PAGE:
Beware of out-of-town roofing contractors. Do not be fooled by companies that claim to be "nationwide" providers. These types of outfits go from hail storm to hail storm often leaving homeowners holding the bag. Make sure before you contract with any roofer that they are a full-time roofer (year round) and an established company with long roots in San Angelo and the Concho Valley. Unfortunately, you as homeowners will need to verify this information on your own. Do not rely on a salesman to be truthful about the origin of himself or his company. Also, make sure you share this information with friends, neighbors, fellow church members, and most importantly our senior citizens. All you have to do is visit the Better Business Bureau of San Angelo, log on to the Internet and see if the company has an office (or not), demand a two page reference sheet, call several references, call a local roofing supply house and ask about the company's history, or look at the license plates on their trucks.
Never give a roofer a down payment or "draw" to purchase materials. If the contractor cannot finance the job 100% on his own, he has no business working on your home. All payments to the contractor should be made upon completion of the work.
Will my insurance company cancel or raise my premium payments if I turn in a roof claim? No, insurance companies may not punish a homeowner for Acts of God/Mother Nature. Homeowners do not have the option of moving their home out of the path of a hail storm, tornado, or hurricane. Insurance premiums in the State of Texas are regulated by the State Board of Insurance in Austin, Texas. Insurance premiums fluctuate regularly. So, even if you do not turn in a claim your premiums may go up anyway.
How do I know if I have hail damage? Hail damaged shingles cannot be identified from the ground. However, here are some indicators that insurance adjusters and roofing contractors use to help determine if an area has damaged roofs: inspect cedar fences for impact marks, check wind turbines, power turbines, other roof vents for dents, automobile wind shields, hoods, roofs, trunk lids, and the loss of tree branches and leaves. If you have any of these issues you may have sustained hail damage. However, adjusters and roofers must inspect the shingles on the roof to know for sure how much damage is present. In order to qualify for a total loss/roof replacement, the roof must show the following: the protective granuals must be knocked off the shingle exposing the fiberglass mat. The mat will show a bruise and be soft to the touch and may even be torn or ripped from the hail stone impact. If your roof has multiple "impact marks" on 2-3 slopes (north, south, east, west) your insurance company should pay to have it replaced. Why? The fiberglass mat is not supposed to be in direct contact with UV rays/ Sunlight. If the mat is exposed for long periods of time a leak will occur.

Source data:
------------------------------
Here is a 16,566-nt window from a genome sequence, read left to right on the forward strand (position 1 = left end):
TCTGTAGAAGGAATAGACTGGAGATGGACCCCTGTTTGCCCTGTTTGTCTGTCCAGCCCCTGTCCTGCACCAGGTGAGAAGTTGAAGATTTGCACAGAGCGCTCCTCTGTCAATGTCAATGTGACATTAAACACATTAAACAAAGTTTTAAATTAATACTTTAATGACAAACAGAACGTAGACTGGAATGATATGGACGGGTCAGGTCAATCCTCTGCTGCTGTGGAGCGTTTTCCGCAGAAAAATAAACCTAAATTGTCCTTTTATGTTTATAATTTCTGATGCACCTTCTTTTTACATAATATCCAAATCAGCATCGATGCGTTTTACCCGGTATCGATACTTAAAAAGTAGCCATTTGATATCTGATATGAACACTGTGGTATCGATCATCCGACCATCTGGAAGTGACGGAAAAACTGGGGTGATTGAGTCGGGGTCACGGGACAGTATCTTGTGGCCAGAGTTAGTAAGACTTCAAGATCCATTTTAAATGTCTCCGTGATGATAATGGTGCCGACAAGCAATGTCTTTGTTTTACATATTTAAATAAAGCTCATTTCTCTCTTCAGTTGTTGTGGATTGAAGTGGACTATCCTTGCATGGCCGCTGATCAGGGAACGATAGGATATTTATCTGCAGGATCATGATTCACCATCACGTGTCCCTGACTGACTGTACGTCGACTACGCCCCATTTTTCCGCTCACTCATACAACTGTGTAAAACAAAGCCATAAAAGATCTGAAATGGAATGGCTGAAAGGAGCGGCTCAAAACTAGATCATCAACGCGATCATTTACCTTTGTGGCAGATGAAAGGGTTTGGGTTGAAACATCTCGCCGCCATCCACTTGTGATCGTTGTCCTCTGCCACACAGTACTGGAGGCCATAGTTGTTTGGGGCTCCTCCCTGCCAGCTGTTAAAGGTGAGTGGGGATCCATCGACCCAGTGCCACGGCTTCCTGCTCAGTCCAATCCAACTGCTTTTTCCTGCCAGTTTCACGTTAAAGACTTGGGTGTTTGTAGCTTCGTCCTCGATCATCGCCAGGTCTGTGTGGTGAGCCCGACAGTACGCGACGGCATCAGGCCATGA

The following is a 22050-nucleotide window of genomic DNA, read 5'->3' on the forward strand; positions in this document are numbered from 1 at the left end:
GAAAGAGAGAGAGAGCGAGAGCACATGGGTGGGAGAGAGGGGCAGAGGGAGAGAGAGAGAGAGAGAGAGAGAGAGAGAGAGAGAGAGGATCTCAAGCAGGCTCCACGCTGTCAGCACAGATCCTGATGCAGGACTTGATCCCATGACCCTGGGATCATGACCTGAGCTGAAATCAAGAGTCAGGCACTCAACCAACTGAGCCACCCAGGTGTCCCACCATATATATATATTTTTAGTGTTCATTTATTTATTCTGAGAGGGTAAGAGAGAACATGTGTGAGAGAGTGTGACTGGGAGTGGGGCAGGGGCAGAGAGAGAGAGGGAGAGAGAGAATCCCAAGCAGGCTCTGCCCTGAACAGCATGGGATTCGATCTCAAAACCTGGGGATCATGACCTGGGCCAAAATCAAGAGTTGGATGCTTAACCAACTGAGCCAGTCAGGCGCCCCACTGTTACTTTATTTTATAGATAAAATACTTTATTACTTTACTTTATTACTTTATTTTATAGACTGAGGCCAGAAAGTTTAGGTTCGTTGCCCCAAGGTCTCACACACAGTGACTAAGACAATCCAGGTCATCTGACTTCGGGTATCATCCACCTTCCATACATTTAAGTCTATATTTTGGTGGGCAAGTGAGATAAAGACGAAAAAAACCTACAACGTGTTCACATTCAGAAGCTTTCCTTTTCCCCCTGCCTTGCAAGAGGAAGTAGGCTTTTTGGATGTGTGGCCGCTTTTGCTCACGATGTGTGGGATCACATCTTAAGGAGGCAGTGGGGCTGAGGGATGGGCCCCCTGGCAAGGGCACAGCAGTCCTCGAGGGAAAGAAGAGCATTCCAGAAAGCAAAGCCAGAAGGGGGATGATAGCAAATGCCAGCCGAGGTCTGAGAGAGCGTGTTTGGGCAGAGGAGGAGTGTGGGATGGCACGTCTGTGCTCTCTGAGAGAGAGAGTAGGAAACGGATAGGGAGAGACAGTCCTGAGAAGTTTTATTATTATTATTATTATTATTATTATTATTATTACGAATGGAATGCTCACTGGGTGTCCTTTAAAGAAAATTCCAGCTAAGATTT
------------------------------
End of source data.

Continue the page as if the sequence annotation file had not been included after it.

Are you buying or selling a home? If so, please remember that licensed home inspectors are not qualified to assess hail damage on roof tops. I have witnessed many instances where a buyer or seller has had to shell out thousands of dollars out of their own pockets because an inspector made a mistake. The solution is simply to hire a good roofer to give you a detailed inspection of the roof.
- Tell the out of town STORM CHASERS to "hit the road"
- Make payment terms upon completion of the job and look out for others
- Do not be afraid to turn in a legitimate hail claim to your insurance company and know your homeowner's bill of rights.
- Learn how to spot hail damage indicators
- Demand professionalism and quality work from your contractor. YOU DESERVE IT!!!